Garmin’s New GTU 10 Review

Garmin has just release GTU 10 GPS tracking device. The Garmin GTU 10’s geofences function sends notifications when the device is brought into or out of a user-defined area. You can track the GTU 10’s location and adjust its settings online via a Web app or on a smartphone with the Garmin Tracker app for iPhone or Android. All credits goes to Antuan Goodwin who reviewed this article for reviews.cnet. Checkout more detail bellow.

The GTU 10 hardware is simple by design. The unit measures 3 inches long by 1.25 inches wide and is .75 inch deep at its thickest point. The only physical control is a waterproof rubber power button. Just below the power button are a single Mini-USB port beneath a rubber flap and an LED power indicator that glows red while charging and flashes green momentarily when the power button is held to indicate that it’s been successfully powered on or off.

The small size makes it easy to attach to items to be tracked. The GTU 10 ships with a small fabric zippered pouch that can be attached to things via a hook and loop strap.

After unboxing and charging the GTU 10 by connecting it to a computer with the included USB cable, you’re instructed to visit, download the Garmin Connect USB drivers, and register the device online.

Once it’s set up, you can adjust the GTU 10’s power usage settings and notification settings. The GTU 10’s power settings are tied directly to its location reporting frequency. There are four levels to choose from. On the heavy setting it reports location every 30 seconds and reduces the battery life to from 20 to 24 hours. The balanced setting reduces the reporting frequency to once every 5 minutes for a battery life of 3 to 10 days. Moderate checks location every 15 minutes and extends the battery life to anywhere between 5 days and 4 weeks. The last setting, On Demand, only reports its location when asked, so battery life will vary depending on how much checking you do.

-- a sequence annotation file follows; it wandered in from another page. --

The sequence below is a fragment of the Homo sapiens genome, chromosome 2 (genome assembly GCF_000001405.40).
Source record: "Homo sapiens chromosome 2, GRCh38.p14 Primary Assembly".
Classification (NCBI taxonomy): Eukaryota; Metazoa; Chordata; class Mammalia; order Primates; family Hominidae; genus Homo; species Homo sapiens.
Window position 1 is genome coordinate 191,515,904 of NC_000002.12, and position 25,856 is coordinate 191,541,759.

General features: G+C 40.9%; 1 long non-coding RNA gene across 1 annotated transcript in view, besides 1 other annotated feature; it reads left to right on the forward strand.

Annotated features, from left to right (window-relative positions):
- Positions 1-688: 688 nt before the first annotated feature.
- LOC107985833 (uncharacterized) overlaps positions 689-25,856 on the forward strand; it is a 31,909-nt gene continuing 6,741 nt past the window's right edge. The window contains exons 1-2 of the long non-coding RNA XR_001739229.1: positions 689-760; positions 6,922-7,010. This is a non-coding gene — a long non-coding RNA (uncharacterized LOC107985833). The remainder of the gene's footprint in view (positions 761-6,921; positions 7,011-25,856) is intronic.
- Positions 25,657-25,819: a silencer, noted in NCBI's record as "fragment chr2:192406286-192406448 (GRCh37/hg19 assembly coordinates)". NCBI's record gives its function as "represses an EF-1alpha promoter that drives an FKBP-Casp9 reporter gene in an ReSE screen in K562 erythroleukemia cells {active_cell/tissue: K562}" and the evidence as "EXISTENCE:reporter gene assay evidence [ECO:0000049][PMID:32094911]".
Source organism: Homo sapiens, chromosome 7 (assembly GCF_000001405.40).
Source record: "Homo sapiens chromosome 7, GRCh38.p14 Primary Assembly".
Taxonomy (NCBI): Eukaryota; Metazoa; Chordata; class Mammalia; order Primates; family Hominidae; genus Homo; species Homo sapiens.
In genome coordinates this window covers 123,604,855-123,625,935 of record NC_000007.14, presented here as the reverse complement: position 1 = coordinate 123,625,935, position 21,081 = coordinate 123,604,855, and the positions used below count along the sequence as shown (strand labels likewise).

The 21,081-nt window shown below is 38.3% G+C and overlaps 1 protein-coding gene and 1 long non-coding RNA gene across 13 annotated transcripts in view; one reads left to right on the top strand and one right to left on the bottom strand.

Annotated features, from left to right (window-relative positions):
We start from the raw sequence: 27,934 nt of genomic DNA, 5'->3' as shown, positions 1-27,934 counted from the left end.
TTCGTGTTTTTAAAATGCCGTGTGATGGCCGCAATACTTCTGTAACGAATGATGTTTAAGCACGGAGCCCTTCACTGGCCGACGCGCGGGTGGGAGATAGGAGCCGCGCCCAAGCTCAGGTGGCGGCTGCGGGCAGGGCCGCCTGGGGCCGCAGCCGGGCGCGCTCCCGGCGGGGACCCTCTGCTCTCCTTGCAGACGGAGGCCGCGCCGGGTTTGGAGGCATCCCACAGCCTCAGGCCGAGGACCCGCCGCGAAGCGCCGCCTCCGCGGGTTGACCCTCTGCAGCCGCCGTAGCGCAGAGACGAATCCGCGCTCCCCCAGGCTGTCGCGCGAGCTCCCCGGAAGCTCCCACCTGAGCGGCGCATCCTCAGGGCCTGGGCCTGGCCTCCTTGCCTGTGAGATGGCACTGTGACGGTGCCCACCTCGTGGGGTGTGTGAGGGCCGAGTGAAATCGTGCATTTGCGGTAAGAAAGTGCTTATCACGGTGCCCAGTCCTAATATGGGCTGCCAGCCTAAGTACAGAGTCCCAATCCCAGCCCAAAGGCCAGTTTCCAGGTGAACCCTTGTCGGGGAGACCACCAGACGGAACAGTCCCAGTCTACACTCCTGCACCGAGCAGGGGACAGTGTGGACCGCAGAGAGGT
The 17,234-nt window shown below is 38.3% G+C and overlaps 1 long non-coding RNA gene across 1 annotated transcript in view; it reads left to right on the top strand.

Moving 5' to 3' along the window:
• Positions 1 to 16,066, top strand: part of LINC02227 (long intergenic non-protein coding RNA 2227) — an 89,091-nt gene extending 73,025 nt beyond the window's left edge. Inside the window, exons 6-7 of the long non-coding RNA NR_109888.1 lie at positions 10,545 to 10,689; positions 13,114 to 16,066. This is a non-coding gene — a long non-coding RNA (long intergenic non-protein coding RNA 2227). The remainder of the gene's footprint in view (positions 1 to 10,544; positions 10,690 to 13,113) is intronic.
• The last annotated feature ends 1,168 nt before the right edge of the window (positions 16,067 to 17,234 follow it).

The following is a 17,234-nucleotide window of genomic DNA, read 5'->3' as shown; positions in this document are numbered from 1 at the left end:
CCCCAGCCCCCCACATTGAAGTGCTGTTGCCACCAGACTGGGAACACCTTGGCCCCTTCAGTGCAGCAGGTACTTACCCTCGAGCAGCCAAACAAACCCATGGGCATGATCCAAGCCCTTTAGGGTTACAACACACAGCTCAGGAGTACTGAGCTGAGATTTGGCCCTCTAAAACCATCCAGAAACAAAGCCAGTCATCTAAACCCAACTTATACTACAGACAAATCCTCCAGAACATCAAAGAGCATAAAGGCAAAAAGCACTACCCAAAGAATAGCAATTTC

With a feature called geofences you can set virtual boundaries on a map that the GTU 10 will look for, for example the block around a home or an office. When the GTU enters or exits one of these geofences, it can send an e-mail or SMS notification to one or more e-mail addresses or phone numbers. You can also get notifications when the GTU 10’s battery is low or the unit is powered off.

Most importantly, lets you track the location of the GTU 10 on an interactive map that can be zoomed and panned. You can register multiple GTU 10 units and track them all with a single account, viewing them on the same map.

The problem with this device is that blocking the GTU 10’s view of the sky can compromise its positioning accuracy, making it less than ideal for use near tall buildings.

The bottom line: The Garmin GTU 10 is a good tool for tracking and finding lost things, but its positioning accuracy is dependent on the geography around it and the frequency of its reporting.

Garmin is best known for its Nuvi GPS navigators, which show motorists where they are, where they’re trying to go, and how to get there. With the launch of the GTU 10 GPS locator, Garmin is trying something different: showing you the location of something or someone else.

The GTU 10 achieves this feat in much the same way that location services like Google’s Latitude do: by combining a GPS receiver with a cellular data connection. Essentially, the GTU 10 is just the cellular data antenna and GPS antenna of a smartphone without the screen, processor, operating system, and inputs. Simply attach the GTU 10 to whatever you want tracked, be it a backpack, a child’s clothing, or a pet’s collar, and you’ll be able to track its location with Garmin’s Web-based service.
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